What is the Right to Adequate Counsel?
Criminal Defense Attorneys Assisting with Adequate Counsel in New Mexico
When you cannot afford an attorney, it is your right to have one appointed by the courts and paid for by the state. Even if you can afford to hire an attorney, you have the right to “adequate” counsel. However, what is an “adequate” amount of legal representation? When would the courts grant a change of lawyer, or declare attorney incompetence in an appeal?
Your Sixth Amendment Right
You are given plenty of rights during criminal proceedings; under the Sixth Amendment to the Constitution, you have the right to a fair trial. To have a fair trial, you must have adequate legal representation.
If your attorney is ineffective in your case, your Sixth Amendment rights might have been violated. A judge will analyze your case and determine if the attorney was ineffective. After all, a poor outcome does not mean that the defense attorney was inadequate.
What is Inadequate Representation?
For an attorney to be considered “inadequate,” he or she must exhibit conduct that is unacceptable compared to reasonable standards.
You must prove that you received inadequate counsel, which includes:
- Proving a deficient performance. You must show that your attorney’s performance in your case was inadequate, including serious errors made during the defense or not providing counsel required by the Sixth Amendment.
- Unfairly prejudiced the defense. In addition to inadequate representation, the defendant must be able to show that his or her lawyer’s errors were so serious that the prosecution was given an unfair lead in the case, and that the defendant did not have an even playing field.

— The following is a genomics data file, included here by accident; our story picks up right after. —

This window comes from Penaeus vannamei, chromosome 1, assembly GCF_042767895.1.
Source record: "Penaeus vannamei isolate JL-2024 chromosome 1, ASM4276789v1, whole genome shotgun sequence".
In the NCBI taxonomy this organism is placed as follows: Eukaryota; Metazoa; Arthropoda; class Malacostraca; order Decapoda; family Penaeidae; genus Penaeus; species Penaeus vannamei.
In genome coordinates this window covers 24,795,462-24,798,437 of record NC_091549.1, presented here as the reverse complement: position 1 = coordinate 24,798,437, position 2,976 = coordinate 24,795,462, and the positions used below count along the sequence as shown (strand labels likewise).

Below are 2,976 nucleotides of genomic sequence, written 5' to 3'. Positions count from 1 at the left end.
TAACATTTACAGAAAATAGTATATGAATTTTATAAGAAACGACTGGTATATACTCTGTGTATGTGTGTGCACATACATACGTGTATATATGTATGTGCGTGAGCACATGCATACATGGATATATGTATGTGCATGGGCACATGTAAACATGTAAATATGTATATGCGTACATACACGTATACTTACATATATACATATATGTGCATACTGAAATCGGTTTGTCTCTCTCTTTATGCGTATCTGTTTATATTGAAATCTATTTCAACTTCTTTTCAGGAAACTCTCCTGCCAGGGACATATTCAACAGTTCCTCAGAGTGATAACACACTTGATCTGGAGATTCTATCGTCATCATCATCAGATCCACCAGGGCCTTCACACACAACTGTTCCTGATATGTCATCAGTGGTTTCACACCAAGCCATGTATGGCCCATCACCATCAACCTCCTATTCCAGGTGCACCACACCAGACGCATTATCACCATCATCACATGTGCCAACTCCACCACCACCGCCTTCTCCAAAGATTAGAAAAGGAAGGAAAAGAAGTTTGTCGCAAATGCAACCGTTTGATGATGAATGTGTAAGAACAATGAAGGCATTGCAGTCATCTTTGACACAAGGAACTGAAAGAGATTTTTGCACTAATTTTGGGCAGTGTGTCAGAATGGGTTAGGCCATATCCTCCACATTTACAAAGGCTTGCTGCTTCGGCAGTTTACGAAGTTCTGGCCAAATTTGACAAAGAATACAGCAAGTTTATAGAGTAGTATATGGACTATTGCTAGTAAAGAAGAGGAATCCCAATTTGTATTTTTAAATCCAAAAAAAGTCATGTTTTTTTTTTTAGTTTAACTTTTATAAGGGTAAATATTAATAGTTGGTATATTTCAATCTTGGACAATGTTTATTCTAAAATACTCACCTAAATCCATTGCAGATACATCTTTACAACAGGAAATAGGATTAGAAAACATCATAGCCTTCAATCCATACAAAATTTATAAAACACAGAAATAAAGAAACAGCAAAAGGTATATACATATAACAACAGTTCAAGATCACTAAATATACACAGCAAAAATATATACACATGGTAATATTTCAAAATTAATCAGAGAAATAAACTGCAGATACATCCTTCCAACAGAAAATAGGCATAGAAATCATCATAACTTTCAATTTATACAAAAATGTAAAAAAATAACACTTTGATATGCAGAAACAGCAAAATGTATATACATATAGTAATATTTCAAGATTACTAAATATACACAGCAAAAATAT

Without proving both critical aspects, your conviction or sentencing cannot be determined to be the result of an inadequate process; therefore, you are likely to lose your appeal. Courts are bound by the presumption that an attorney’s conduct is within the reasonable professional assistance required. Therefore, if you cannot prove otherwise, your word is not enough for the court to determine that you had inadequate counsel.
What Are Examples of Inadequate Representation?
Some examples of an attorney who does not provide fair and adequate representation include:
- No investigation of the case
- Does not offer any supporting witnesses or perform cross-examination of the witnesses for the prosecution
- Does not object to harmful evidence, statements, or arguments that are biased or should be objected to
- Does not look for blood or DNA analysis when applicable
- Does not file an appeal in a timely manner (or at all)
- Does not look for any conflicts when representing your case, even though there may be an obvious conflict of interest
What Are Your Options? Speak with a Defense Attorney
If you feel that you received inadequate counsel, or if you would like to change attorneys mid-case, schedule a free case evaluation with the attorneys at New Mexico Criminal Law Offices. We can help you determine if you have a valid appeal and can assist you with the attorney transition. Schedule your no-obligation consultation with our attorneys by calling 505-375-4661 or requesting more information online.